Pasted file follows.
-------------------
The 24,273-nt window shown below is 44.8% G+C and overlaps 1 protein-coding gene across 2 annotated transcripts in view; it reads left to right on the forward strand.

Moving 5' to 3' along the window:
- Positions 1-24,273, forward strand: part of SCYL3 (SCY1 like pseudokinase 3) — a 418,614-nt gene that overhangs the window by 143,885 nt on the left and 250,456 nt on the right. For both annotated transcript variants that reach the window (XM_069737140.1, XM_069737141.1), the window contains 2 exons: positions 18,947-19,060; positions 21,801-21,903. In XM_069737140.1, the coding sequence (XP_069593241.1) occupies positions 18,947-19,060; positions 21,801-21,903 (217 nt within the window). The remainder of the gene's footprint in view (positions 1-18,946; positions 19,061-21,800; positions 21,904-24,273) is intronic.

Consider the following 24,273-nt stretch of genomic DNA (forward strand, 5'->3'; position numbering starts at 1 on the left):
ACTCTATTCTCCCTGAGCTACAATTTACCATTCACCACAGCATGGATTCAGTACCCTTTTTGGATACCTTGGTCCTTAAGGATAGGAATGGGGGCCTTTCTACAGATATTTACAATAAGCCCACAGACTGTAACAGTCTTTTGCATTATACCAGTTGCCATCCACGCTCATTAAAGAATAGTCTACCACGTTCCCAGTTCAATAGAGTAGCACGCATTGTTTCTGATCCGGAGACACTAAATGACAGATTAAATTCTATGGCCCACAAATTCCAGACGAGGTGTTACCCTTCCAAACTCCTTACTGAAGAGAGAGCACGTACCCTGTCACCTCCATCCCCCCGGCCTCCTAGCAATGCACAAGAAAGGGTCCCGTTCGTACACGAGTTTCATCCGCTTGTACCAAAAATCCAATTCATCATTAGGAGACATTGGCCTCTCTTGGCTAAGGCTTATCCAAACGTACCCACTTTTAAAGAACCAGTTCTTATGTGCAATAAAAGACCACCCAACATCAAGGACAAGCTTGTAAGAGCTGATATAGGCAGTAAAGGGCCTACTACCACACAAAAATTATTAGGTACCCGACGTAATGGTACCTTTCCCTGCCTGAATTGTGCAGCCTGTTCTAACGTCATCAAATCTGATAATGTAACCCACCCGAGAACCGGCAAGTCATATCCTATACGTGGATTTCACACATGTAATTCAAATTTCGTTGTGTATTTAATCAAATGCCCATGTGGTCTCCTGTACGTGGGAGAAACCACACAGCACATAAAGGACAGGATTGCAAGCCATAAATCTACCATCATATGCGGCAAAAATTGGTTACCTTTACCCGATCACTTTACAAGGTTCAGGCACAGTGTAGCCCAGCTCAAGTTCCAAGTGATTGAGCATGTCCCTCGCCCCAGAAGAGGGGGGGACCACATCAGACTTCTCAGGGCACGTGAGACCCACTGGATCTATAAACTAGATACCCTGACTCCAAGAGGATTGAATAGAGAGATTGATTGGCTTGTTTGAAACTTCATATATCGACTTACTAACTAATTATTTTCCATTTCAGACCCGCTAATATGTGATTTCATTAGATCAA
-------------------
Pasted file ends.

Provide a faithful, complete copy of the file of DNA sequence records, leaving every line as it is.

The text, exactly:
The 24,273-nt window shown below is 44.8% G+C and overlaps 1 protein-coding gene across 2 annotated transcripts in view; it reads left to right on the forward strand.

Moving 5' to 3' along the window:
- Positions 1-24,273, forward strand: part of SCYL3 (SCY1 like pseudokinase 3) — a 418,614-nt gene that overhangs the window by 143,885 nt on the left and 250,456 nt on the right. For both annotated transcript variants that reach the window (XM_069737140.1, XM_069737141.1), the window contains 2 exons: positions 18,947-19,060; positions 21,801-21,903. In XM_069737140.1, the coding sequence (XP_069593241.1) occupies positions 18,947-19,060; positions 21,801-21,903 (217 nt within the window). The remainder of the gene's footprint in view (positions 1-18,946; positions 19,061-21,800; positions 21,904-24,273) is intronic.

Consider the following 24,273-nt stretch of genomic DNA (forward strand, 5'->3'; position numbering starts at 1 on the left):
ACTCTATTCTCCCTGAGCTACAATTTACCATTCACCACAGCATGGATTCAGTACCCTTTTTGGATACCTTGGTCCTTAAGGATAGGAATGGGGGCCTTTCTACAGATATTTACAATAAGCCCACAGACTGTAACAGTCTTTTGCATTATACCAGTTGCCATCCACGCTCATTAAAGAATAGTCTACCACGTTCCCAGTTCAATAGAGTAGCACGCATTGTTTCTGATCCGGAGACACTAAATGACAGATTAAATTCTATGGCCCACAAATTCCAGACGAGGTGTTACCCTTCCAAACTCCTTACTGAAGAGAGAGCACGTACCCTGTCACCTCCATCCCCCCGGCCTCCTAGCAATGCACAAGAAAGGGTCCCGTTCGTACACGAGTTTCATCCGCTTGTACCAAAAATCCAATTCATCATTAGGAGACATTGGCCTCTCTTGGCTAAGGCTTATCCAAACGTACCCACTTTTAAAGAACCAGTTCTTATGTGCAATAAAAGACCACCCAACATCAAGGACAAGCTTGTAAGAGCTGATATAGGCAGTAAAGGGCCTACTACCACACAAAAATTATTAGGTACCCGACGTAATGGTACCTTTCCCTGCCTGAATTGTGCAGCCTGTTCTAACGTCATCAAATCTGATAATGTAACCCACCCGAGAACCGGCAAGTCATATCCTATACGTGGATTTCACACATGTAATTCAAATTTCGTTGTGTATTTAATCAAATGCCCATGTGGTCTCCTGTACGTGGGAGAAACCACACAGCACATAAAGGACAGGATTGCAAGCCATAAATCTACCATCATATGCGGCAAAAATTGGTTACCTTTACCCGATCACTTTACAAGGTTCAGGCACAGTGTAGCCCAGCTCAAGTTCCAAGTGATTGAGCATGTCCCTCGCCCCAGAAGAGGGGGGGACCACATCAGACTTCTCAGGGCACGTGAGACCCACTGGATCTATAAACTAGATACCCTGACTCCAAGAGGATTGAATAGAGAGATTGATTGGCTTGTTTGAAACTTCATATATCGACTTACTAACTAATTATTTTCCATTTCAGACCCGCTAATATGTGATTTCATTAGATCAA